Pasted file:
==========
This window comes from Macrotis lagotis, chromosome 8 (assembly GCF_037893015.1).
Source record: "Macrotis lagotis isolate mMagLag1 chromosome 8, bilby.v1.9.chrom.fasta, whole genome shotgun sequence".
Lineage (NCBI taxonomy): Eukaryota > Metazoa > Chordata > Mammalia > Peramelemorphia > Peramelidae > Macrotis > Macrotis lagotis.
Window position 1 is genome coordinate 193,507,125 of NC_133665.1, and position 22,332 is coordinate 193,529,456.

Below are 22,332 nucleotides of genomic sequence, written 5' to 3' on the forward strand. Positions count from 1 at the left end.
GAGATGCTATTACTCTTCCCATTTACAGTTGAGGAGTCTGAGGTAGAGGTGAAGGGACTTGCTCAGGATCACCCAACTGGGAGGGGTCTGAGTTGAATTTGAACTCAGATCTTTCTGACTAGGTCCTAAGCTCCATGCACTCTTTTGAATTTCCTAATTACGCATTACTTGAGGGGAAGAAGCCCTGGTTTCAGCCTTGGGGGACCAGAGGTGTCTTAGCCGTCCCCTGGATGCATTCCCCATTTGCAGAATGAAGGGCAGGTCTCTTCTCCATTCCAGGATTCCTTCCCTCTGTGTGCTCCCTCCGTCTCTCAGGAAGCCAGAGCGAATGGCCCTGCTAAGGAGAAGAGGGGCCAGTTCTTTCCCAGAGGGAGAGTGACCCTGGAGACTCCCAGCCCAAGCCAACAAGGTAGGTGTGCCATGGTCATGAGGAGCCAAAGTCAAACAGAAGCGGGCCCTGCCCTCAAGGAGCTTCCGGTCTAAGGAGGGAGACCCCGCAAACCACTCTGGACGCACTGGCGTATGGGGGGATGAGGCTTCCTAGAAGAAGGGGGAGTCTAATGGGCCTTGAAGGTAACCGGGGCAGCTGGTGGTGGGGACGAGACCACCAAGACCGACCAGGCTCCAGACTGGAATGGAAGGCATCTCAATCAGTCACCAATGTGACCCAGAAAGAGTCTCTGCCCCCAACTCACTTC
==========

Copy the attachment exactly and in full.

This window comes from Macrotis lagotis, chromosome 8 (assembly GCF_037893015.1).
Source record: "Macrotis lagotis isolate mMagLag1 chromosome 8, bilby.v1.9.chrom.fasta, whole genome shotgun sequence".
Lineage (NCBI taxonomy): Eukaryota > Metazoa > Chordata > Mammalia > Peramelemorphia > Peramelidae > Macrotis > Macrotis lagotis.
Window position 1 is genome coordinate 193,507,125 of NC_133665.1, and position 22,332 is coordinate 193,529,456.

Below are 22,332 nucleotides of genomic sequence, written 5' to 3' on the forward strand. Positions count from 1 at the left end.
GAGATGCTATTACTCTTCCCATTTACAGTTGAGGAGTCTGAGGTAGAGGTGAAGGGACTTGCTCAGGATCACCCAACTGGGAGGGGTCTGAGTTGAATTTGAACTCAGATCTTTCTGACTAGGTCCTAAGCTCCATGCACTCTTTTGAATTTCCTAATTACGCATTACTTGAGGGGAAGAAGCCCTGGTTTCAGCCTTGGGGGACCAGAGGTGTCTTAGCCGTCCCCTGGATGCATTCCCCATTTGCAGAATGAAGGGCAGGTCTCTTCTCCATTCCAGGATTCCTTCCCTCTGTGTGCTCCCTCCGTCTCTCAGGAAGCCAGAGCGAATGGCCCTGCTAAGGAGAAGAGGGGCCAGTTCTTTCCCAGAGGGAGAGTGACCCTGGAGACTCCCAGCCCAAGCCAACAAGGTAGGTGTGCCATGGTCATGAGGAGCCAAAGTCAAACAGAAGCGGGCCCTGCCCTCAAGGAGCTTCCGGTCTAAGGAGGGAGACCCCGCAAACCACTCTGGACGCACTGGCGTATGGGGGGATGAGGCTTCCTAGAAGAAGGGGGAGTCTAATGGGCCTTGAAGGTAACCGGGGCAGCTGGTGGTGGGGACGAGACCACCAAGACCGACCAGGCTCCAGACTGGAATGGAAGGCATCTCAATCAGTCACCAATGTGACCCAGAAAGAGTCTCTGCCCCCAACTCACTTC